Music & clubs

God is in the house

While Madonna graces the Holy Land this month for the Eurovision Song Contest, Berlin is also blessed by several musical divinities on tour.

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Photo by Daniel Boud

While Madonna graces the Holy Land this month for the Eurovision Song Contest, Berlin is also blessed by several musical divinities on tour.

“Music can be such a revelation,” a wise woman once sang. I think it was the mother of Jesus. Have you ever read the Book of Revelation? So violent. We shouldn’t let our children be reading that. Anyway, if you’re hoping to revel in the presence of veteran musicians, you can do so as Dead Can Dance are hitting Berlin with two concerts. The meditation-rock duo are coasting on the autumn release of their ninth album Dionysus, titled after the Greek God of Wein. Brendan Perry and Lisa Gerrard made their debut on the 4AD label in 1984, but their timeless soundscapes suggest they’ve been around since the actual AD 4. Although Dead Can Dance split up before the turn of the century, they’ve had a second coming in recent years. But afterlife doesn’t last forever, so don’t sleep on this one.

Less rock, more talk: this month, Nick Cave (photo) is embarking on a speaking tour through Europe to open up about his songs and personal life, taking questions and song requests from the audience. The idea was already a hit in his native Australia, and the Berlin stop is likely to be something extra, given that the murder balladeer spent most of the 1980s here. Reviews of that run in January indicate that the Bad Seeds’ bandleader is slightly out of his comfort zone as public speaker – which only adds to the charm. There was, however, one cringe-worthy moment, according to The Guardian, when the goth-rock god said he didn’t think the #metoo movement is particularly relevant for the music industry. Maybe a chat with our idols is a good way to stop idolizing them.

If you’re going to be clueless, better to be kawaii about it: after Shonen Knife opened for Nirvana on their 1992 UK tour – which helped give the Japanese punk band its breakthrough – singer Naoko Yamano endearingly admitted to Rolling Stone that she had never heard of the grunge icons before Kurt Cobain made the invitation. Yamano is the only remaining member from the original lineup, having kept the project alive since 1981 across 20-plus albums, with a new one on the way: Sweet Candy Power drops in June, indicating the project is less bubblegum and more Everlasting Gobstopper.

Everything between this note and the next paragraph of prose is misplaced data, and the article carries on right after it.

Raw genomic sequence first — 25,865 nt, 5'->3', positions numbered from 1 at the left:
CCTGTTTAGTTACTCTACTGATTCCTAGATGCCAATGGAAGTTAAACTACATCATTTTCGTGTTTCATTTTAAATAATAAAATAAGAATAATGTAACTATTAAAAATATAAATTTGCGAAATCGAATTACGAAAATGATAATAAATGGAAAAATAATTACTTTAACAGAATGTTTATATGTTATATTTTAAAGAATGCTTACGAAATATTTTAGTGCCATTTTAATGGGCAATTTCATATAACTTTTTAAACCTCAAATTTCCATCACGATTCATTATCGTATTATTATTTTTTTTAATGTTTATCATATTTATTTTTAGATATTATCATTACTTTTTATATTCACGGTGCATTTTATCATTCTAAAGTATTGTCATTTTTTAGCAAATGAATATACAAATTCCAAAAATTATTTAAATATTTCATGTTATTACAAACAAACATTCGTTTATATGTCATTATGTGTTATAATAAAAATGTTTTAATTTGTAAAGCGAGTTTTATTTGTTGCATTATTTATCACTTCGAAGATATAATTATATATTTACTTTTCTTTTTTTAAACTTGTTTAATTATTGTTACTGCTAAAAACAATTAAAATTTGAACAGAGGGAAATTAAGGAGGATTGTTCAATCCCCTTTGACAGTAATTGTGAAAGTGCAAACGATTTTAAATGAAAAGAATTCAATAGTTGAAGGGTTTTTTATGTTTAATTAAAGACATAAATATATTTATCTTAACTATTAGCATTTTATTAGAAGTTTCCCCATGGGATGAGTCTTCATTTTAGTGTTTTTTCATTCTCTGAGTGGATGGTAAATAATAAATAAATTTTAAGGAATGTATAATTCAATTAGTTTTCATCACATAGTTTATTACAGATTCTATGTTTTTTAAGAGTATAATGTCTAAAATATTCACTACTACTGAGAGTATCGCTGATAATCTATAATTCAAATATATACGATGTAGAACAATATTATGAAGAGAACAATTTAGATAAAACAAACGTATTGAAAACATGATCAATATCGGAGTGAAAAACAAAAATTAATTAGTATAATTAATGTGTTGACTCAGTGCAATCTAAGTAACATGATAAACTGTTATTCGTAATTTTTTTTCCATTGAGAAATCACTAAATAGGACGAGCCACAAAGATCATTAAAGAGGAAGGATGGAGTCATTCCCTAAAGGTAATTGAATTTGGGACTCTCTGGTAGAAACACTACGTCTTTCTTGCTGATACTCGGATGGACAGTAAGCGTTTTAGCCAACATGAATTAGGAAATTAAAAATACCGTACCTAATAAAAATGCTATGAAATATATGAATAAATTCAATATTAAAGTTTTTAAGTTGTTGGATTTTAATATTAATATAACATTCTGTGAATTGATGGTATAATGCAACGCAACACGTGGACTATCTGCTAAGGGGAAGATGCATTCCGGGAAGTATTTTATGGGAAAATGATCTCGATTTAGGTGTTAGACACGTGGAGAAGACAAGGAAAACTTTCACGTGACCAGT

Jawbreaker, like Shonen Knife, got signed to a major label after touring with Nirvana, but this move largely alienated fans of the emo originators, increasing tensions within the band and culminating in a fistfight (no broken jaws) between two members. The NYHC trio called it quits in 1996, while emo went on to have a successful career as a haircut. Jawbreaker reconciled and reunited a couple of years ago, and this month play their first show in Germany since 1992.

No stranger to Berlin is dub creator Lee “Scratch” Perry, who lives in Switzerland and gets around more than your average 83-year-old wizard. Over his career, he’s worked with everyone from Bob Marley to The Clash to the Beastie Boys – and that doesn’t even scratch the surface of his solo material. Following last year’s sold-out show with his cohort Mad Professor, these prolific producers return for a set based on newly excavated material from joint sessions in the 1980s. Expect floor-shaking bass, fractals of effects and clouds of ganja when these living legends take over the sound system. Gods walk among us. Scratch the pedestals – we’re all pedestrians.

Jawbreaker May 4, 20:00 Astra Kulturhaus, Friedrichshain | Conversations with Nick Cave May 15, 20:00 Admiralspalast, Mitte | Shonen Knife May 16, 20:00 Bi Nuu, Kreuzberg | Dead Can Dance May 16 +17, 20:00 Tempodrom, Kreuzberg | Lee “Scratch” Perry & Mad Professor May 28, 19:00 Yaam, Friedrichshain